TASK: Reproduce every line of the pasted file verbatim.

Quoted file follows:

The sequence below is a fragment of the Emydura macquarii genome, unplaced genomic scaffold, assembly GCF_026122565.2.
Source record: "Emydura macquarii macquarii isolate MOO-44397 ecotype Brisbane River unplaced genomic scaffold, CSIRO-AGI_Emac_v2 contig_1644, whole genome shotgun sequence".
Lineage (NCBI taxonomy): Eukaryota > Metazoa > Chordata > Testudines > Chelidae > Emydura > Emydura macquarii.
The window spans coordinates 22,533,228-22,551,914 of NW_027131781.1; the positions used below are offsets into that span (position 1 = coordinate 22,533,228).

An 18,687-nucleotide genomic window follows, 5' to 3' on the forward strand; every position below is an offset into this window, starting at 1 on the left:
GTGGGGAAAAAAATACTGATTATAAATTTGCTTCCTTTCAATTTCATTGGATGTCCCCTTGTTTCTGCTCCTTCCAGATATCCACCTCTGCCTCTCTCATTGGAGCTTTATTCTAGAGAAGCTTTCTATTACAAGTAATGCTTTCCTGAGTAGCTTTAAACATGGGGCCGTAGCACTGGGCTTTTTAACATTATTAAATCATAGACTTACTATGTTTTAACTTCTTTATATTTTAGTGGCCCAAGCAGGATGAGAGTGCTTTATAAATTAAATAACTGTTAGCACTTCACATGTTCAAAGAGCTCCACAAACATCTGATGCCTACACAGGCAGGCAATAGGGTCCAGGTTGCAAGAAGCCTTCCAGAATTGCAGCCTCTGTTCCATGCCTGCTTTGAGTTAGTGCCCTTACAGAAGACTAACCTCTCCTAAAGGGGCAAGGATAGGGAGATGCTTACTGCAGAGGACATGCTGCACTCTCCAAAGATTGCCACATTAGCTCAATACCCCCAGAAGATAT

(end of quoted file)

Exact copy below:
The sequence below is a fragment of the Emydura macquarii genome, unplaced genomic scaffold, assembly GCF_026122565.2.
Source record: "Emydura macquarii macquarii isolate MOO-44397 ecotype Brisbane River unplaced genomic scaffold, CSIRO-AGI_Emac_v2 contig_1644, whole genome shotgun sequence".
Lineage (NCBI taxonomy): Eukaryota > Metazoa > Chordata > Testudines > Chelidae > Emydura > Emydura macquarii.
The window spans coordinates 22,533,228-22,551,914 of NW_027131781.1; the positions used below are offsets into that span (position 1 = coordinate 22,533,228).

An 18,687-nucleotide genomic window follows, 5' to 3' on the forward strand; every position below is an offset into this window, starting at 1 on the left:
GTGGGGAAAAAAATACTGATTATAAATTTGCTTCCTTTCAATTTCATTGGATGTCCCCTTGTTTCTGCTCCTTCCAGATATCCACCTCTGCCTCTCTCATTGGAGCTTTATTCTAGAGAAGCTTTCTATTACAAGTAATGCTTTCCTGAGTAGCTTTAAACATGGGGCCGTAGCACTGGGCTTTTTAACATTATTAAATCATAGACTTACTATGTTTTAACTTCTTTATATTTTAGTGGCCCAAGCAGGATGAGAGTGCTTTATAAATTAAATAACTGTTAGCACTTCACATGTTCAAAGAGCTCCACAAACATCTGATGCCTACACAGGCAGGCAATAGGGTCCAGGTTGCAAGAAGCCTTCCAGAATTGCAGCCTCTGTTCCATGCCTGCTTTGAGTTAGTGCCCTTACAGAAGACTAACCTCTCCTAAAGGGGCAAGGATAGGGAGATGCTTACTGCAGAGGACATGCTGCACTCTCCAAAGATTGCCACATTAGCTCAATACCCCCAGAAGATAT